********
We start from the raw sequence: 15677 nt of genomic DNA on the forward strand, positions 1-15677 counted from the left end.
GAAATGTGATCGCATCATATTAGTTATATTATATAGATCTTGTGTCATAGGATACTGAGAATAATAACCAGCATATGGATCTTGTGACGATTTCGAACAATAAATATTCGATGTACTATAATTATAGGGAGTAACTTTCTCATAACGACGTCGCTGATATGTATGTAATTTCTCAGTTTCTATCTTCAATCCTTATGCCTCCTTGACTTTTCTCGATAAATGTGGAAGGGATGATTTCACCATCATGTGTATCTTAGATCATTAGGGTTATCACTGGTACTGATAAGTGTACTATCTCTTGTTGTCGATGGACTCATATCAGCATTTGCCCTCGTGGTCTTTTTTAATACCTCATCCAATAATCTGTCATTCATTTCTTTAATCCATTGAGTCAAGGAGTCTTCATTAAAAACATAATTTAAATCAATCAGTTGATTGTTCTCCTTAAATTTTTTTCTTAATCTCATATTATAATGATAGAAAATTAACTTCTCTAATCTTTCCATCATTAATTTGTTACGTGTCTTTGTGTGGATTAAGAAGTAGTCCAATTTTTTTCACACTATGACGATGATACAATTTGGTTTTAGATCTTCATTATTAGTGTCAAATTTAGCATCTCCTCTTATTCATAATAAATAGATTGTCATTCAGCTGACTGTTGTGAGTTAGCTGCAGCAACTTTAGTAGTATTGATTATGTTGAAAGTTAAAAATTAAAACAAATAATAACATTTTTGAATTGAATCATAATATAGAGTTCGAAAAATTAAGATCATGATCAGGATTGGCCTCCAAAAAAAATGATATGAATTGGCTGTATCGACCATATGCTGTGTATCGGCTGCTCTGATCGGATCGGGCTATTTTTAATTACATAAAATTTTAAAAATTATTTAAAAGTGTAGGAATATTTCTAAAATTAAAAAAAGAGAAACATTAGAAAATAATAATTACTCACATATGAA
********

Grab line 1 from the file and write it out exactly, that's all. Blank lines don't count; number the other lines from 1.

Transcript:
We start from the raw sequence: 15677 nt of genomic DNA on the forward strand, positions 1-15677 counted from the left end.